This is definitely something we ought to communally think about in a practical way. The lease says you must carpet, wall-to-wall. The BEO aren’t going to enforce that, but they’re stuck with that being the rule, so the result is that they never give any guidance about installing wood floors. It would be much better if they had some standard guidance on underlay, sound deadening material, and construction methods that would actually prevent the problem. For as long as people are forced to do it illegally, it’s just going to be trial and error by whoever is the contractor, with unpleasant consequences for the people underneath.

  5. dave king

    living in ben jonson house (9 years) means that whenever and where ever drilling work is being done within
    about 50m (even diagonally) the whole structure ‘sounds’. I’m lucky these days – I’m an architect who was based here representing a liverpool firm (my own) and now have an ‘escape’ office just nearby in golden lane. before this it was out to the library, a cafe, the RIBA, the RSA – or anywhere to avoid the torture….
    also the timber floor which was installed upstairs at great length (works on that flat took about 3 months) causes a lot of aggravation – depending on which tenant the owners happen to have in at the time.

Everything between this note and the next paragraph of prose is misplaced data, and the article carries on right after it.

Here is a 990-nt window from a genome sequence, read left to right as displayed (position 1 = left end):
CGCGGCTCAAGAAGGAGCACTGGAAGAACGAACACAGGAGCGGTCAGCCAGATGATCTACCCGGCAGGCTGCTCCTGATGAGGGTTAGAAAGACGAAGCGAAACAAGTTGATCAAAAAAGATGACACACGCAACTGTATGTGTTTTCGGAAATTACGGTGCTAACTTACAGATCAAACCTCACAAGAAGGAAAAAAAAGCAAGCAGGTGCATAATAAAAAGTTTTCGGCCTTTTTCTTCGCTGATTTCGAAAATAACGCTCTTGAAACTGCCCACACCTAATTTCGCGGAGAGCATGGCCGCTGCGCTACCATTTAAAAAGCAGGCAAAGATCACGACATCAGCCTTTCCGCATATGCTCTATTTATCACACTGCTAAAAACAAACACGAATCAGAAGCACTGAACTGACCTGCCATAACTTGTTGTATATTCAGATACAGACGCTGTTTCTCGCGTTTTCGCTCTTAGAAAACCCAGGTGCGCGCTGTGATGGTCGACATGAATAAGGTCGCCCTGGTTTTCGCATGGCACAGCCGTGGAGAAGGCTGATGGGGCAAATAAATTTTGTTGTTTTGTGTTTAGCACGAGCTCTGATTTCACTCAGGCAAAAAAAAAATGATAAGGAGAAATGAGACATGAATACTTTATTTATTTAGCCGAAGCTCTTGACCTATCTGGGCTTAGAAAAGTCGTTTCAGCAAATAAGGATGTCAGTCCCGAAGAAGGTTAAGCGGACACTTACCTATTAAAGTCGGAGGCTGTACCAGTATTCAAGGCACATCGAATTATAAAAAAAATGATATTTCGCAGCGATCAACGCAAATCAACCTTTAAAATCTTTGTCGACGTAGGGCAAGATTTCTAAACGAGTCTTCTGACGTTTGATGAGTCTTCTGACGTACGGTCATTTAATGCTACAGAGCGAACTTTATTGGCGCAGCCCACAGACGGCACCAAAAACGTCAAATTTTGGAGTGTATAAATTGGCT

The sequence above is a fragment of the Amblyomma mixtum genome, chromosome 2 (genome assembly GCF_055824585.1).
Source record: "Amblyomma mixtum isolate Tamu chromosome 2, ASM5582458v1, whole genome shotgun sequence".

to put in false ceilings, chase out walls etc is obviously not only detrimental to the structure but also (as you say in your flyer) not necessary. trouble is that the BEO are just too nice – too fair… some things that form a part of the lease should be enforced at source ie; before the work starts. it’s no good just processing complaints, making checks, visits etc. if people want to substantially alter barbican flats then the listed status needs a conservation officer doing what they do elsewhere – preventing! OK we all moan about bureaucracy and I’m no exception, but the famous slogan ‘enough is enough’ should apply here in the wonderful and totally unique barbican.